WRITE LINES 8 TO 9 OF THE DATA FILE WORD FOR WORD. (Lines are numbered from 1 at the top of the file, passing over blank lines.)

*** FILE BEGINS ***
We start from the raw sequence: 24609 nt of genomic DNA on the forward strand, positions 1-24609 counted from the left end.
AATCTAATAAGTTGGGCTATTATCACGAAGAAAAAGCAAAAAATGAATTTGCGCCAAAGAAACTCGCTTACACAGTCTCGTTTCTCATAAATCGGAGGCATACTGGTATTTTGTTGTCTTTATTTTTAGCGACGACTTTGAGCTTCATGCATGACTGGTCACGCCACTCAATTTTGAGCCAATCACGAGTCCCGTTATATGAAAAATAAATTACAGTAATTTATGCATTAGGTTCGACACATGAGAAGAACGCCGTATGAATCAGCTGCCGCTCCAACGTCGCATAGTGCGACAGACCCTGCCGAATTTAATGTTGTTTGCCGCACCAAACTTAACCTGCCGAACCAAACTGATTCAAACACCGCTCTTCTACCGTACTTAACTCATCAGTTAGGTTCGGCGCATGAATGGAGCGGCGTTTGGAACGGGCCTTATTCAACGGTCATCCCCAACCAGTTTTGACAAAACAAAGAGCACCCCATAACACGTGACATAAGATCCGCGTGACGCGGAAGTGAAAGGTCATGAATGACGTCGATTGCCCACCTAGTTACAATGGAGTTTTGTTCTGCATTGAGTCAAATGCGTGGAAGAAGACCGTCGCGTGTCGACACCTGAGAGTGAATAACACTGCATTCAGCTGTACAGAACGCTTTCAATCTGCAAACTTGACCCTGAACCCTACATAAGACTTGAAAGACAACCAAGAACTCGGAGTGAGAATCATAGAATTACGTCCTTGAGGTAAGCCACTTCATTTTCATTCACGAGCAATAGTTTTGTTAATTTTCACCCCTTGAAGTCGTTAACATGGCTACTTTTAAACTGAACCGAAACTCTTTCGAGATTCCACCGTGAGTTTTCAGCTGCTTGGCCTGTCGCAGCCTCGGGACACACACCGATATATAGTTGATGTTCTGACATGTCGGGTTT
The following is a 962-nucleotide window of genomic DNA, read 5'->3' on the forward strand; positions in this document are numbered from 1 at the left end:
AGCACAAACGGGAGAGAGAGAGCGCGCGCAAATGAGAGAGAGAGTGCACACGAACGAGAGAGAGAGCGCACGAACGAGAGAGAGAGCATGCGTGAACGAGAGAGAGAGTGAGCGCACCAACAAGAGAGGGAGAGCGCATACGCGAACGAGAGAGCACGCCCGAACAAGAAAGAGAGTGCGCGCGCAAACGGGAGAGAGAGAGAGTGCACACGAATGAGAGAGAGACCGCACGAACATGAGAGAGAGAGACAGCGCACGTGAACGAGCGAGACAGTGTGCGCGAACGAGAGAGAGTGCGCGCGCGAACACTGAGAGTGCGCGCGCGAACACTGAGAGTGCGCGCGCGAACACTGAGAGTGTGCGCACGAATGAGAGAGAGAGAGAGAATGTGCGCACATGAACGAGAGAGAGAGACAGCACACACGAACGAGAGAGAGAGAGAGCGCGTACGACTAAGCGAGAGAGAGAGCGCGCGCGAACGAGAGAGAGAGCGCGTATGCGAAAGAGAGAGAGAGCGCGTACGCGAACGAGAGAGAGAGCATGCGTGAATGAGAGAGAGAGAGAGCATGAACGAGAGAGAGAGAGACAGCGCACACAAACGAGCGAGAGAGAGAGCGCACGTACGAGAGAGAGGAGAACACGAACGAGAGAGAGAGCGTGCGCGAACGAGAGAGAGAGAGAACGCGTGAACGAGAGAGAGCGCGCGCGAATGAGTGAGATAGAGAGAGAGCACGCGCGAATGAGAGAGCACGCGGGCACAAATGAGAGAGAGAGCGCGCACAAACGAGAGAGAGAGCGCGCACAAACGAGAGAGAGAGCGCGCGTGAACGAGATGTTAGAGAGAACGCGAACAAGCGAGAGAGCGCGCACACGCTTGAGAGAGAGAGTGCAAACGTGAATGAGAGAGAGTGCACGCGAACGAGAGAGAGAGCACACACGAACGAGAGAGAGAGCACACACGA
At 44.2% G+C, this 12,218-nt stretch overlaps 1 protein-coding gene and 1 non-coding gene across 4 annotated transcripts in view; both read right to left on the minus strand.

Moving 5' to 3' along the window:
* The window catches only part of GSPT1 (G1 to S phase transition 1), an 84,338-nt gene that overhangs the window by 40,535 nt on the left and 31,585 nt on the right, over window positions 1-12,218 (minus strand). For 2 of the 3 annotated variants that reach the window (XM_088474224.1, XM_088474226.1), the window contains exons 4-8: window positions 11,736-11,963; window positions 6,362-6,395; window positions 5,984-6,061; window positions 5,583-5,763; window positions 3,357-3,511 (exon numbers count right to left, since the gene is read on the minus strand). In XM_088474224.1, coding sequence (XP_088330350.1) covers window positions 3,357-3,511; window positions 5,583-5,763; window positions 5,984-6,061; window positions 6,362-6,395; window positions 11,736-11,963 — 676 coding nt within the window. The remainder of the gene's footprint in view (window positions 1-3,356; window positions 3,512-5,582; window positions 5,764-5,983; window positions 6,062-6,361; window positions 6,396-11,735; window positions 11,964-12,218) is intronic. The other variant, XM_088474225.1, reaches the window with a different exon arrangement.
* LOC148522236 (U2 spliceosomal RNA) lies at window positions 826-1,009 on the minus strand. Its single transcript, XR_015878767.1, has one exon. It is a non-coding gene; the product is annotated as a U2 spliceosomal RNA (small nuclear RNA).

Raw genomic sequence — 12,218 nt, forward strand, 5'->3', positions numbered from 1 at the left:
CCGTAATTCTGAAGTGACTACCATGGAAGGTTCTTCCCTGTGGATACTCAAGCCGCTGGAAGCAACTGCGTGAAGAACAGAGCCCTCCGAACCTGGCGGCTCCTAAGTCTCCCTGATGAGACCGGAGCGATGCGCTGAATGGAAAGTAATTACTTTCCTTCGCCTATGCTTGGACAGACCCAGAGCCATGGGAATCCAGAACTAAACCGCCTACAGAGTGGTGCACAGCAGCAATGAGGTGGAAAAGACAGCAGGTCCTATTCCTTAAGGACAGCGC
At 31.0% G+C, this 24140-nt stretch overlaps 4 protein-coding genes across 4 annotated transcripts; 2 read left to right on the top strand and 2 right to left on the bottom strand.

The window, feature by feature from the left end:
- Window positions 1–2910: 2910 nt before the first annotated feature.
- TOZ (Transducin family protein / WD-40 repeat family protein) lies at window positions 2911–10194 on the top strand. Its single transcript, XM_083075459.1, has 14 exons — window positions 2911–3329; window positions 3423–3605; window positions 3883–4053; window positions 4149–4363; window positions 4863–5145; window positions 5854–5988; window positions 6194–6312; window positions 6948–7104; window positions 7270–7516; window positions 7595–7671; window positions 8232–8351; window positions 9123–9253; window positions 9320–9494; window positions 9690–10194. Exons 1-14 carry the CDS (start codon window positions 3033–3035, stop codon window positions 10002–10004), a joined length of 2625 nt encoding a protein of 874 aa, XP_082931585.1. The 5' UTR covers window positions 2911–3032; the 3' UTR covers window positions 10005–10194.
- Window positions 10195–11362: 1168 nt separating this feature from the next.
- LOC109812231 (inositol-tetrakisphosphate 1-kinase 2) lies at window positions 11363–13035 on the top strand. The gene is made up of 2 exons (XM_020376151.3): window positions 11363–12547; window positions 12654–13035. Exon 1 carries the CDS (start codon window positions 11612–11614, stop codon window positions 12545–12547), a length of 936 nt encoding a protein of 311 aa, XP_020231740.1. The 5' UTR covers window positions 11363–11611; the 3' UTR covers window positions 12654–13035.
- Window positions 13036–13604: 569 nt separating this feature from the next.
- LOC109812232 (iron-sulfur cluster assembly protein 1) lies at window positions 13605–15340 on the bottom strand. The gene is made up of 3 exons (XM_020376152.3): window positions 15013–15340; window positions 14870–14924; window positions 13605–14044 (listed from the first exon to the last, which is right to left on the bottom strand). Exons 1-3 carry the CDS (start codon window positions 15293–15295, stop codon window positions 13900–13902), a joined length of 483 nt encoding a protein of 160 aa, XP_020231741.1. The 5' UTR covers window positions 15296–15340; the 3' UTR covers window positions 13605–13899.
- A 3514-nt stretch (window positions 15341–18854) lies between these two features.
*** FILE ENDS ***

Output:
* LOC148522236 (U2 spliceosomal RNA) lies at window positions 826-1,009 on the minus strand. Its single transcript, XR_015878767.1, has one exon. It is a non-coding gene; the product is annotated as a U2 spliceosomal RNA (small nuclear RNA).

Raw genomic sequence — 12,218 nt, forward strand, 5'->3', positions numbered from 1 at the left: